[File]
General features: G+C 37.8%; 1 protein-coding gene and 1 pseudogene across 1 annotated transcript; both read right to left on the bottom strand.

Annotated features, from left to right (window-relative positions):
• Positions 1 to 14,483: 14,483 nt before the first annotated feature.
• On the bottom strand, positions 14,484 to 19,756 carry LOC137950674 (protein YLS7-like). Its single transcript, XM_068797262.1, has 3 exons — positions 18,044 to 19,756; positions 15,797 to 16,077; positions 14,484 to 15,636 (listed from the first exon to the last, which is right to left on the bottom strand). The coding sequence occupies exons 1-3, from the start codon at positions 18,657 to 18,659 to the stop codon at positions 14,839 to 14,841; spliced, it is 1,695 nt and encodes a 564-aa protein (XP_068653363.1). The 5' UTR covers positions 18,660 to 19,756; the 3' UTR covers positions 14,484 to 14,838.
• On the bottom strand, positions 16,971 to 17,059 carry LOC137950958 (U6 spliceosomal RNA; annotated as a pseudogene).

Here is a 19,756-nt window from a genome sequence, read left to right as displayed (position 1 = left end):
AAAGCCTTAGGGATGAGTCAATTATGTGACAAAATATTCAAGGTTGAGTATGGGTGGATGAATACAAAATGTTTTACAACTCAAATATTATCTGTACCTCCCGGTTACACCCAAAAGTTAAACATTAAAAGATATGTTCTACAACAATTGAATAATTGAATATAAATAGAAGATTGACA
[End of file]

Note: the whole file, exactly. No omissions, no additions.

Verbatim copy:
General features: G+C 37.8%; 1 protein-coding gene and 1 pseudogene across 1 annotated transcript; both read right to left on the bottom strand.

Annotated features, from left to right (window-relative positions):
• Positions 1 to 14,483: 14,483 nt before the first annotated feature.
• On the bottom strand, positions 14,484 to 19,756 carry LOC137950674 (protein YLS7-like). Its single transcript, XM_068797262.1, has 3 exons — positions 18,044 to 19,756; positions 15,797 to 16,077; positions 14,484 to 15,636 (listed from the first exon to the last, which is right to left on the bottom strand). The coding sequence occupies exons 1-3, from the start codon at positions 18,657 to 18,659 to the stop codon at positions 14,839 to 14,841; spliced, it is 1,695 nt and encodes a 564-aa protein (XP_068653363.1). The 5' UTR covers positions 18,660 to 19,756; the 3' UTR covers positions 14,484 to 14,838.
• On the bottom strand, positions 16,971 to 17,059 carry LOC137950958 (U6 spliceosomal RNA; annotated as a pseudogene).

Here is a 19,756-nt window from a genome sequence, read left to right as displayed (position 1 = left end):
AAAGCCTTAGGGATGAGTCAATTATGTGACAAAATATTCAAGGTTGAGTATGGGTGGATGAATACAAAATGTTTTACAACTCAAATATTATCTGTACCTCCCGGTTACACCCAAAAGTTAAACATTAAAAGATATGTTCTACAACAATTGAATAATTGAATATAAATAGAAGATTGACA